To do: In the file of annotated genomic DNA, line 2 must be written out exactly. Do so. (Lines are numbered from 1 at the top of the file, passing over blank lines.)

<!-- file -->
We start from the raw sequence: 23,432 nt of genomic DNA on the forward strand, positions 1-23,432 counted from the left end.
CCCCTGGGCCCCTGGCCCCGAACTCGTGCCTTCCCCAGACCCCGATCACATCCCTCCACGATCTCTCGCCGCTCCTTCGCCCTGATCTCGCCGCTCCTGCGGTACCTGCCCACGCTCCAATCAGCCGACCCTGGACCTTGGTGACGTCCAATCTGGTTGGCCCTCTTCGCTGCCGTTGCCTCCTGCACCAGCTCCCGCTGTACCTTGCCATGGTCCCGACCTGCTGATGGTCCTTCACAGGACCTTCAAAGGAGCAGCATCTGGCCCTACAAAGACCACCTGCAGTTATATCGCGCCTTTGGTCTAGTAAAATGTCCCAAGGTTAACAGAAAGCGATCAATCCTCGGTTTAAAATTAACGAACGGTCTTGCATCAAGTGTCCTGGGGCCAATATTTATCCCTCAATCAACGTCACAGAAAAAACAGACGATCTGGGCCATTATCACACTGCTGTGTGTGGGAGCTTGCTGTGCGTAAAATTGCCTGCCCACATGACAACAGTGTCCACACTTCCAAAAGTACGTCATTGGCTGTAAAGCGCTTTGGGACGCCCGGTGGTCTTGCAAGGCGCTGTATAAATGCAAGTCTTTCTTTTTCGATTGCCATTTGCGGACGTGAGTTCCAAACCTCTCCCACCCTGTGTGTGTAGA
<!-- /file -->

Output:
CCCCTGGGCCCCTGGCCCCGAACTCGTGCCTTCCCCAGACCCCGATCACATCCCTCCACGATCTCTCGCCGCTCCTTCGCCCTGATCTCGCCGCTCCTGCGGTACCTGCCCACGCTCCAATCAGCCGACCCTGGACCTTGGTGACGTCCAATCTGGTTGGCCCTCTTCGCTGCCGTTGCCTCCTGCACCAGCTCCCGCTGTACCTTGCCATGGTCCCGACCTGCTGATGGTCCTTCACAGGACCTTCAAAGGAGCAGCATCTGGCCCTACAAAGACCACCTGCAGTTATATCGCGCCTTTGGTCTAGTAAAATGTCCCAAGGTTAACAGAAAGCGATCAATCCTCGGTTTAAAATTAACGAACGGTCTTGCATCAAGTGTCCTGGGGCCAATATTTATCCCTCAATCAACGTCACAGAAAAAACAGACGATCTGGGCCATTATCACACTGCTGTGTGTGGGAGCTTGCTGTGCGTAAAATTGCCTGCCCACATGACAACAGTGTCCACACTTCCAAAAGTACGTCATTGGCTGTAAAGCGCTTTGGGACGCCCGGTGGTCTTGCAAGGCGCTGTATAAATGCAAGTCTTTCTTTTTCGATTGCCATTTGCGGACGTGAGTTCCAAACCTCTCCCACCCTGTGTGTGTAGA